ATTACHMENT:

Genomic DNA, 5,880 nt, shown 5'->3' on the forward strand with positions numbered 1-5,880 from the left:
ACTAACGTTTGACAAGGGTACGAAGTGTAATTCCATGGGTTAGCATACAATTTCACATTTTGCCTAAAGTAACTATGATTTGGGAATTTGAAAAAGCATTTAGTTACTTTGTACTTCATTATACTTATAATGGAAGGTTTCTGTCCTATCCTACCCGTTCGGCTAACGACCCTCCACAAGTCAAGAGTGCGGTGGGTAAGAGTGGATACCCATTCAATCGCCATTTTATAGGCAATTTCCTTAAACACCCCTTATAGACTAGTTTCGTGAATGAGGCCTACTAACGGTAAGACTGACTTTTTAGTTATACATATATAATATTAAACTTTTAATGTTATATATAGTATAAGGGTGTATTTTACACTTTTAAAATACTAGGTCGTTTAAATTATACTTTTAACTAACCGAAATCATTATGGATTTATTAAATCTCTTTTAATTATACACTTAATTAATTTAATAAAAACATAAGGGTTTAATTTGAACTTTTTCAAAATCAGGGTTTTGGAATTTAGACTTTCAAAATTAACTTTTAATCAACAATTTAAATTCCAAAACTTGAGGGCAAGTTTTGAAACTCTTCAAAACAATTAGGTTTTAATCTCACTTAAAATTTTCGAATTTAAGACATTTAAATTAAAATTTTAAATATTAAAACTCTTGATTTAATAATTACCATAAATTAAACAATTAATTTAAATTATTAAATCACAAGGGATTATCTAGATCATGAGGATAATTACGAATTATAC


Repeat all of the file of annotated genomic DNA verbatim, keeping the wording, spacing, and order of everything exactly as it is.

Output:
Genomic DNA, 5,880 nt, shown 5'->3' on the forward strand with positions numbered 1-5,880 from the left:
ACTAACGTTTGACAAGGGTACGAAGTGTAATTCCATGGGTTAGCATACAATTTCACATTTTGCCTAAAGTAACTATGATTTGGGAATTTGAAAAAGCATTTAGTTACTTTGTACTTCATTATACTTATAATGGAAGGTTTCTGTCCTATCCTACCCGTTCGGCTAACGACCCTCCACAAGTCAAGAGTGCGGTGGGTAAGAGTGGATACCCATTCAATCGCCATTTTATAGGCAATTTCCTTAAACACCCCTTATAGACTAGTTTCGTGAATGAGGCCTACTAACGGTAAGACTGACTTTTTAGTTATACATATATAATATTAAACTTTTAATGTTATATATAGTATAAGGGTGTATTTTACACTTTTAAAATACTAGGTCGTTTAAATTATACTTTTAACTAACCGAAATCATTATGGATTTATTAAATCTCTTTTAATTATACACTTAATTAATTTAATAAAAACATAAGGGTTTAATTTGAACTTTTTCAAAATCAGGGTTTTGGAATTTAGACTTTCAAAATTAACTTTTAATCAACAATTTAAATTCCAAAACTTGAGGGCAAGTTTTGAAACTCTTCAAAACAATTAGGTTTTAATCTCACTTAAAATTTTCGAATTTAAGACATTTAAATTAAAATTTTAAATATTAAAACTCTTGATTTAATAATTACCATAAATTAAACAATTAATTTAAATTATTAAATCACAAGGGATTATCTAGATCATGAGGATAATTACGAATTATAC